Day was thunderstruck. “If they believed there was some sort of a violation I made, then why wasn’t it addressed? They never brought me in and never said anything to me,” Day said. “In 2½ years working there, I had no disciplinary action taken against me at any time. Nothing was ever written up and I received no reprimands.” So much for the “many incidents.” Continue reading

Morning Ethics Warm-Up, 12/14/2018: PolitiFact Lies About The Lie Of The Year, And What’s This Taboo Stuff Bing is Blathering On About?

Good morning.

1. So you think baseball ethics controversies end with the season? Not at Ethics Alarms!

  • Did you know that baseball has its own Colin Kaepernick, sort of? Free-agent catcher Bruce Maxwell can’t find a team, though he was once considered the front-runner to be the Oakland A’s starting catcher.  In 2017 Maxwell,  who is white, became the first and only major leaguer to kneel during the National Anthem. The buzz coming out of baseball’s winter meetings was that taking a knee was enough to make him persona non-grata among baseball owners.

Of course, the fact that Maxwellwas arrested on a gun charge in 2017 and later pleaded guilty to disorderly conduct, and also played poorly last season in the minor leagues doesn’t help. “This is not a Colin Kaepernick situation, said an anonymous source at the meetings. “This is if Colin Kaepernick had knelt for the anthem and also been arrested for a gun crime.”

Except that things like gun crimes are not that big a deal in the NFL…

  • In a debate with baseball commentator Christopher “Mad Dog” Russo, Hall of Fame manager Tony LaRussa inadvertently gave a lesson in why conflicts of interests are a problem while simultaneously showing that he has no idea what a conflict is. Russo correctly protested that Harold Baines, recently a shock election to the Baseball Hall of Fame by a 16 member committee that included  close associates of Baines, was unqualified, and noted that several members of the committee, includiing Baines’ long-time manager LaRussa, had a conflict of interest. LaRussa’s rebuttal: “Do you think the people who know him better than the average expert, fan or even other baseball executives, have actually been teammates with him … when they speak with more knowledge about the type of player he was, I think that speaks more to his credit, not less.”

No, Tony. Those who knew and admired him are biased, and Baines should have been elected or not elected by a panel that knew him no better or less than it knew the other candidates. That Baines’ pals have inside knowledge that he, let’s say,  likes puppies, always held the door open for the manager’s mother, once bailed a team mate out of jail and often played despite a sore toe has nothing to do with his qualifications for the Hall. And LaRussa has a law degree! Maybe this explains his ultimate career choice. Continue reading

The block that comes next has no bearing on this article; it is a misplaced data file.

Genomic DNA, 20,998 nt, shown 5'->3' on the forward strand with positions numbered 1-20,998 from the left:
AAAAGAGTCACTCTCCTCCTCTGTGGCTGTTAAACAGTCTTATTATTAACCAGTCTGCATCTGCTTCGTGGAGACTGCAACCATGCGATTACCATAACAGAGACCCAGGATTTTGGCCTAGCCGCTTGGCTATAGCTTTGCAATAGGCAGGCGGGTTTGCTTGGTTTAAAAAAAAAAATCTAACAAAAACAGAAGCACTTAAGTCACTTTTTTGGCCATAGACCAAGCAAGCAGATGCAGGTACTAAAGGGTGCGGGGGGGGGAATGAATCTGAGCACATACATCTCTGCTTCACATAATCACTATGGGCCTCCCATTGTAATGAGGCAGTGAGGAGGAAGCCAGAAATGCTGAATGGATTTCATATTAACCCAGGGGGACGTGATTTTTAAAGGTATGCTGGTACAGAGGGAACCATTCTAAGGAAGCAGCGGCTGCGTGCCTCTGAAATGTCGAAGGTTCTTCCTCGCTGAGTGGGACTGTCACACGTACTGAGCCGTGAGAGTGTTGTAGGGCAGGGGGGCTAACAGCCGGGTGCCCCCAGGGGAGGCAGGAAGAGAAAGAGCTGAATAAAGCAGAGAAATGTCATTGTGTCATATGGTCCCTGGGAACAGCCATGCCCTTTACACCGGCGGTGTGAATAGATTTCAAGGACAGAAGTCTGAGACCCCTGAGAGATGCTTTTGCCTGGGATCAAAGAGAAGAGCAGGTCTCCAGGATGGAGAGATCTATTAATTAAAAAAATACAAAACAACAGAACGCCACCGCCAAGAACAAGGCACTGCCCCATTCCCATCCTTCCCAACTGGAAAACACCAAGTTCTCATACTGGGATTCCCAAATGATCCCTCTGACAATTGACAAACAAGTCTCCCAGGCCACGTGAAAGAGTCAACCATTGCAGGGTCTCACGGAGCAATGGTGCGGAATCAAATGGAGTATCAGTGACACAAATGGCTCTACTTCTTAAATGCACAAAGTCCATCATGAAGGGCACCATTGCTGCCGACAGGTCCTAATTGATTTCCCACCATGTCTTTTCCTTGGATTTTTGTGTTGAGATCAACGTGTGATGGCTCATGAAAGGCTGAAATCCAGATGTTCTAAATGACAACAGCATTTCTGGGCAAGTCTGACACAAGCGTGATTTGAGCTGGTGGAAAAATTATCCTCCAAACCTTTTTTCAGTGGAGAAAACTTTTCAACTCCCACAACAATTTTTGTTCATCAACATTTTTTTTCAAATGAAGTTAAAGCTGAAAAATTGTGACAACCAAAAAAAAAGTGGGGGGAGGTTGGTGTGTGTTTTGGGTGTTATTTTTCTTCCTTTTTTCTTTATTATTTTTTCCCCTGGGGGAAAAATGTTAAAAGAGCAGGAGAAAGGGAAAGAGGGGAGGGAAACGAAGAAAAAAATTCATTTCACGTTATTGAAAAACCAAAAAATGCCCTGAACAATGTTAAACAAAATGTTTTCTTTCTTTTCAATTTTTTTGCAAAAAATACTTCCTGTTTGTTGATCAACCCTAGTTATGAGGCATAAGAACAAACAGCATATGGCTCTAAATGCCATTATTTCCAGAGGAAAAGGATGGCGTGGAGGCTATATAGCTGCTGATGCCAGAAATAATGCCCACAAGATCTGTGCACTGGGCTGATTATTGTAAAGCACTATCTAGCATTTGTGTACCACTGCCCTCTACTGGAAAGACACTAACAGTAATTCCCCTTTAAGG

Morning Ethics Warm-Up, 7/31/18: The Self-Deception Edition

Goodbye, July, 2018!

(and don’t come back!)

1. Ethics translation time! Baseball’s current World Champion Houston  Astros just traded for young, exciting closer Roberto Osuna from the Toronto Blue Jays. This raised some eyebrows, because the 23-year-old Osuna is just completing a 75-game suspension from MLB for allegedly beating his wife. The Blue Jays had decided that they wanted no part of Osuna, and that he would not be a member of their team going forward, despite the fact that he is regarded as one of the best late-inning relievers in the game.

Anticipating some criticism from Houston fans and baseball fans in general, who usually don’t like cheering for disgusting people,Astros GM Jeff Luhnow released a statement  following the trade, saying,

 “We are excited to welcome Roberto Osuna to our team. The due diligence by our front office was unprecedented. We are confident that Osuna is remorseful, has willfully complied with all consequences related to his past behavior, has proactively engaged in counseling, and will fully comply with our zero tolerance policy related to abuse of any kind. Roberto has some great examples of character in our existing clubhouse that we believe will help him as he and his family establish a fresh start and as he continues with the Houston Astros. We look forward to Osuna’s contributions as we head into the back half of the season.”

Translation:

“Our team has had bullpen problems all season, and as of now we have no closer, even as the team has lost three games in a row [now it’s four], two of our best players are injured, and we’re beginning a series against the Mariners, who are just a few games behind us. So in the interest of winning and because the ends justify the means, we are suspending our “zero-tolerance” policy regarding “abuse of any kind” to tolerate a player who Major League Baseball has determined to be a very serious abuser. I don’t know how we’re going to tell another player who is credibly accused of less serious abuse that we won’t tolerate his presence on the team when we just voluntarily brought an abuser onto the team, but never mind: there’s a pennant to win. I’m pretending that Roberto has complied with all consequences related to his past behavior when he is currently pleading not guilty in his pending Canadian trial on battery charges, in the hope that most fans aren’t paying attention.”